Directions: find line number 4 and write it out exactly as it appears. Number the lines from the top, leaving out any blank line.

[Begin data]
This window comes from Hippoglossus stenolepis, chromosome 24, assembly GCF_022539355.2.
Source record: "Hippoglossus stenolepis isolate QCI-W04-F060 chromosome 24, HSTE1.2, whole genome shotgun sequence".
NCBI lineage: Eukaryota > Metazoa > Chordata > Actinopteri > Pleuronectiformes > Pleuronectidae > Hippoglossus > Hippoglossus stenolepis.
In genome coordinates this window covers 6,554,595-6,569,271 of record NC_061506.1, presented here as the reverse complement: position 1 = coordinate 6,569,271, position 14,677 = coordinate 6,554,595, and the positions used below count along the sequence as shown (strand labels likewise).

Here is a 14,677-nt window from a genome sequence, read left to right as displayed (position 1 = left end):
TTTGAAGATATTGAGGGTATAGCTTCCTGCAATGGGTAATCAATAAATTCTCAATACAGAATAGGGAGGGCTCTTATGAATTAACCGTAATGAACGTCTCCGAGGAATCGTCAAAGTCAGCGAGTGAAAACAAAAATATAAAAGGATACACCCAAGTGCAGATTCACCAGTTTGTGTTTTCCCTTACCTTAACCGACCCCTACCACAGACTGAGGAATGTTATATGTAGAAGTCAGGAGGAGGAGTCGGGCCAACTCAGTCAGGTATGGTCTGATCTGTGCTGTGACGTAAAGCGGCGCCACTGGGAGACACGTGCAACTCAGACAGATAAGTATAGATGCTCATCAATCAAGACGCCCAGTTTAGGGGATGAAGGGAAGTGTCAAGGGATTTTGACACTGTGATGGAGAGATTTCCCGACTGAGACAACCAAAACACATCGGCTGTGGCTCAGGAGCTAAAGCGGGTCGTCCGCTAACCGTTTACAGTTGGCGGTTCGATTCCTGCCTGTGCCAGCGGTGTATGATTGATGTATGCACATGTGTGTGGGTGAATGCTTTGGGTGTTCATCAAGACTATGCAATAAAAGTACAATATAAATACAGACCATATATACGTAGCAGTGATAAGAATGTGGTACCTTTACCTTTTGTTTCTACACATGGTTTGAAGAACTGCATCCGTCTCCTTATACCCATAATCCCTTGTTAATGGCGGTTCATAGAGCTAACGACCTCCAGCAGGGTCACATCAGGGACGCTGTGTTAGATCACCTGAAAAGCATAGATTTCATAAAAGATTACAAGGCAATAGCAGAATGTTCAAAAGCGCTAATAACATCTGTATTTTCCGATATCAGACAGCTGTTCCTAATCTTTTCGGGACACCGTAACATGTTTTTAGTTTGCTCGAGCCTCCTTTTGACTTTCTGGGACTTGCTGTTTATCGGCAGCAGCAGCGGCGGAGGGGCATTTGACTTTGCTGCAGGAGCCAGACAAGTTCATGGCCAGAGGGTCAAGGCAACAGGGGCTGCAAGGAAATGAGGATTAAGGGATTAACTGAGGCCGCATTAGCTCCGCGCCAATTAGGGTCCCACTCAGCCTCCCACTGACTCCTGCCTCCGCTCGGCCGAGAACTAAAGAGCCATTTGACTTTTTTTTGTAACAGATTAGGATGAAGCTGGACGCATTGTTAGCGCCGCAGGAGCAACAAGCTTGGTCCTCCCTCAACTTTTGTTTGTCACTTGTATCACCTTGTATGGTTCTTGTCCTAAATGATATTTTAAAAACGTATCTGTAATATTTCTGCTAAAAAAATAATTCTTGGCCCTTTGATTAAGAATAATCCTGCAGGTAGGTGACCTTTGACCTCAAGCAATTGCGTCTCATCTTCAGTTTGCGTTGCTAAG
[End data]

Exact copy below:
In genome coordinates this window covers 6,554,595-6,569,271 of record NC_061506.1, presented here as the reverse complement: position 1 = coordinate 6,569,271, position 14,677 = coordinate 6,554,595, and the positions used below count along the sequence as shown (strand labels likewise).